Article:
Garage Sale Day 2008

Another year, another Sun Valley Garage Sale Day gone by.

As a youngster, my mom and grandma hauled my sister and I to our fair share of garage sales, but Sun Valley’s Garage Sale Day was the first “neighborhood” garage sale I can personally remember attending. On every Garage Sale Day, dozens of our neighbors would open their garage doors, exchanging both greetings and piles of junk with one another. Garage Sale Day wasn’t just about the garage sales — it was a neighborhood-wide block party. With each passing year Garage Sale Day seemed to grow. More and more people began to participate. Kids opened lemonade, kool-aid, soda and popcorn stands. Some neighbors began holding fundraisers for kids sport teams by grilling hamburgers and hot dogs and selling them for a nominal fee. For the parents, Garage Sale Day was all about catching up with neighbors; for us. the kids, Garage Sale Day ranked right up there with Christmas. I have this distinct memory of walking a couple of blocks back home, struggling with a lava lamp under one arm and a shoebox full of Hot Wheel cars under the other.

I don’t know what’s happened to Garage Sale Day over the years. I suspect the Sun Valley “veterans” have tired of having garage sales year after year (maybe they’ve already sold everything), and the newer residents have no desire to socialize with the rest of us. Whatever the cause, it seems fewer home owners participate in Garage Sale Day each year, and with fewer regulars having garage sales, fewer regulars have been showing up to visit them. We still go — we’ll always go — but the days of walking around and bumping into old friends and neighbors seems to be all but over. We saw less than half a dozen parties we recognized, a far cry from the days when you might recognize that many groups before you could make it to the end of your driveway.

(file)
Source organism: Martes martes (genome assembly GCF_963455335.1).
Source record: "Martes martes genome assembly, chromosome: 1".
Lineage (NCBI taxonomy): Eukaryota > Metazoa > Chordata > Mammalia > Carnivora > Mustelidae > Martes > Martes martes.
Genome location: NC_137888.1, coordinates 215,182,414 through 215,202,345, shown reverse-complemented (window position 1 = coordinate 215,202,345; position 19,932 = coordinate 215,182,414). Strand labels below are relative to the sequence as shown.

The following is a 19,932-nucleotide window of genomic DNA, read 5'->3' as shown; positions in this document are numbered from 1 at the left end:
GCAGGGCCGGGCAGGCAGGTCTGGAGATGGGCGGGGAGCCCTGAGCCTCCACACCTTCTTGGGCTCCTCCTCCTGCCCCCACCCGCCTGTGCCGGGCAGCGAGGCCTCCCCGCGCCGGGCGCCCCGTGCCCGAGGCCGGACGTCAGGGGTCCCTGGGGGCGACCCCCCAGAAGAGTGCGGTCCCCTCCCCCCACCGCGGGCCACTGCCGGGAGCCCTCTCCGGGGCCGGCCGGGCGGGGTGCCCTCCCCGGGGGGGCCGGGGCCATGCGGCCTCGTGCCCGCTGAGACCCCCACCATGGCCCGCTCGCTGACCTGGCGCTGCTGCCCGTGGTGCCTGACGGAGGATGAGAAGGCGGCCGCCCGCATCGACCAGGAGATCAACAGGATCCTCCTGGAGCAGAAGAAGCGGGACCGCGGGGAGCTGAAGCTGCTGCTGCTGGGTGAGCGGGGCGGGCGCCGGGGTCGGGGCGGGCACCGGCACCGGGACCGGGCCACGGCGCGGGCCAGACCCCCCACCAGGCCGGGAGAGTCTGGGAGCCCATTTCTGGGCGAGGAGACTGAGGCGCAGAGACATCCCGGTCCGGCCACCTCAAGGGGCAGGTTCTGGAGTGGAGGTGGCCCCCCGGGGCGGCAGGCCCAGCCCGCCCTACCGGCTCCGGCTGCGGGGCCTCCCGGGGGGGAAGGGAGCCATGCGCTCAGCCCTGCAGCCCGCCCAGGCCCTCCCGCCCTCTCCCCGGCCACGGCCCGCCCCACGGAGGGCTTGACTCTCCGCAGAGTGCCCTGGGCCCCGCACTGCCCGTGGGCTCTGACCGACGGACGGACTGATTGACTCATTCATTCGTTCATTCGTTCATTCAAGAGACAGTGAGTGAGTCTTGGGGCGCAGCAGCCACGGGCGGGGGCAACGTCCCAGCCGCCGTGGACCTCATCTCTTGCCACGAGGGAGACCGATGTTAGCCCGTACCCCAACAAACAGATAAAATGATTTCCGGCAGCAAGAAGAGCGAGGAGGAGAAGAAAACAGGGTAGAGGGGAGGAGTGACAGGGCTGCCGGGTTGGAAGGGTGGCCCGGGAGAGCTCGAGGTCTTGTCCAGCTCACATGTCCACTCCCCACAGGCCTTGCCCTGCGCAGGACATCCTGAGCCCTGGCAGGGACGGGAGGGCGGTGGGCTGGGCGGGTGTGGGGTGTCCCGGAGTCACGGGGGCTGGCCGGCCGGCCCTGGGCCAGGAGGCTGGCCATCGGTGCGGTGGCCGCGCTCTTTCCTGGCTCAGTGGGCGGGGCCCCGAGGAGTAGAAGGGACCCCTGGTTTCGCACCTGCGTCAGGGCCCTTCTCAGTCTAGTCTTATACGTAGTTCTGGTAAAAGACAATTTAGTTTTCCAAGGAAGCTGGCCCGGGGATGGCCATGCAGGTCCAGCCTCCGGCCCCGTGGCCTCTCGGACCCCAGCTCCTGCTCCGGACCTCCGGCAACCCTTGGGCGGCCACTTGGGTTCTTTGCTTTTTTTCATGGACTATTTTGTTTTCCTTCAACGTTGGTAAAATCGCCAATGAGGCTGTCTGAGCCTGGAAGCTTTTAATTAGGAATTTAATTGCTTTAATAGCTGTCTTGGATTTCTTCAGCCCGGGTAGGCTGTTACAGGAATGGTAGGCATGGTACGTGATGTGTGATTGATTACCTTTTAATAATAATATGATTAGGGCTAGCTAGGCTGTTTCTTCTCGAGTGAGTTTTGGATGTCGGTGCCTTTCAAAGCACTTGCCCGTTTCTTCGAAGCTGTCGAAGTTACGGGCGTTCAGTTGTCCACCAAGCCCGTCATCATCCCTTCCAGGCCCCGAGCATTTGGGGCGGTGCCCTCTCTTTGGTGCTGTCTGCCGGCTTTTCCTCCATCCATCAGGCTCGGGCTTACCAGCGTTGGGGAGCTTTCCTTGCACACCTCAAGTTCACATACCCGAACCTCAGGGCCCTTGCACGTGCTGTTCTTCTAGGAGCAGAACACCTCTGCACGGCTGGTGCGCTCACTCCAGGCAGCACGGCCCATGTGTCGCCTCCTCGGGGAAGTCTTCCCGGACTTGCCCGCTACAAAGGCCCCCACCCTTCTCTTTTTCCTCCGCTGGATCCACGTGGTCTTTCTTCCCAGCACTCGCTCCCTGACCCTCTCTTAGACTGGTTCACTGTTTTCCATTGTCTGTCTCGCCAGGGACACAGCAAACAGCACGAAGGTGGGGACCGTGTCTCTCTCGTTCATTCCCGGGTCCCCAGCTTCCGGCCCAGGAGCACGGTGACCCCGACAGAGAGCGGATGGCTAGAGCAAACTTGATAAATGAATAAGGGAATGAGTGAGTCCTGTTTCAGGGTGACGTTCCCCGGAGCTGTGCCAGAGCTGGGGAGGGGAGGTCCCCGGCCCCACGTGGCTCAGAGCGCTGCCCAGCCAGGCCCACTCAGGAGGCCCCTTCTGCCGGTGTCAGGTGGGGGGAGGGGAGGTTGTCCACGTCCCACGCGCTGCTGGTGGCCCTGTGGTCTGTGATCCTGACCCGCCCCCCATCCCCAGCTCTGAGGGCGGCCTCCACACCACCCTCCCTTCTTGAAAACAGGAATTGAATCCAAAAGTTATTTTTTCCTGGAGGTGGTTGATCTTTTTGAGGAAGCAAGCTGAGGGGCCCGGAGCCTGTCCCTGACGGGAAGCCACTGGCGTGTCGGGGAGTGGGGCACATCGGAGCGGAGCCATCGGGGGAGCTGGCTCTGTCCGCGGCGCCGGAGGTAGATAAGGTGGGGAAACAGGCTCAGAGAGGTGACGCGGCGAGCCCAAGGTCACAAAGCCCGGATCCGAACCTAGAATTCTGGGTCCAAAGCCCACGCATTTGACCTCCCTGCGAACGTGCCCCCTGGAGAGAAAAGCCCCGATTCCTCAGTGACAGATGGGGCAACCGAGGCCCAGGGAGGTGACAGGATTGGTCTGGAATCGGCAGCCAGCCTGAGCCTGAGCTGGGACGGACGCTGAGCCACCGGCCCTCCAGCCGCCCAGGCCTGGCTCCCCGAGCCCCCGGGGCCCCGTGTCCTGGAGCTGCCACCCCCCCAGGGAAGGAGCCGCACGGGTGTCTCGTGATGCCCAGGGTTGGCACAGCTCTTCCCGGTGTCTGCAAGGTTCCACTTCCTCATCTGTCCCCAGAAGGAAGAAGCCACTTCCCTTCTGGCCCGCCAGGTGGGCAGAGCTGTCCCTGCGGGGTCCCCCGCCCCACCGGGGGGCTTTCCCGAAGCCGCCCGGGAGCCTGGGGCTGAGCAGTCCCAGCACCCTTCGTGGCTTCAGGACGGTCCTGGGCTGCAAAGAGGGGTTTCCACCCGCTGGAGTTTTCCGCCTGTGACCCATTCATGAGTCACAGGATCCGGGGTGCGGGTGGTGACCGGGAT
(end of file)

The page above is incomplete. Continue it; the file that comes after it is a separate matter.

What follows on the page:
This year the whole garage sale clan got together. Like last year, I brought my golf kart over to Dad’s, and once again it was a hit. Last year the kart ran out of holding room, so this year I fastened a 30 gallon plastic tub to the roof with a pair of bungie cords. Problem solved.

The one thing I was keeping an eye out for a futon. I’m having some out of town friends come and visit later this month, and I need some more sleeping facilities. Halfway down my dad’s street, we ran across one. Asking price? $5. Deal! But how does one get a futon home when they’re half a block away from home? The redneck way, of course!

Don’t worry — Mason didn’t really ride atop the hillbilly mobile. He took his spot in back, next to Morgan. Doug (Linda’s husband) rode along to help me offload/reload the futon, and my nephew Griffin went along for the ride. We caught back up with the group in no time after the speedy delivery.

One thing I want to mention was this year’s additions to the golf kart — fuzzy dice (as seen above) and the GPS from my truck, which was completely unnecessary but still kind of funny.

Everybody left garage sale day with something new, whether it was a vase, a toy robot, or a stinky ol’ futon. Rain or shine, we’lll be back again next year.

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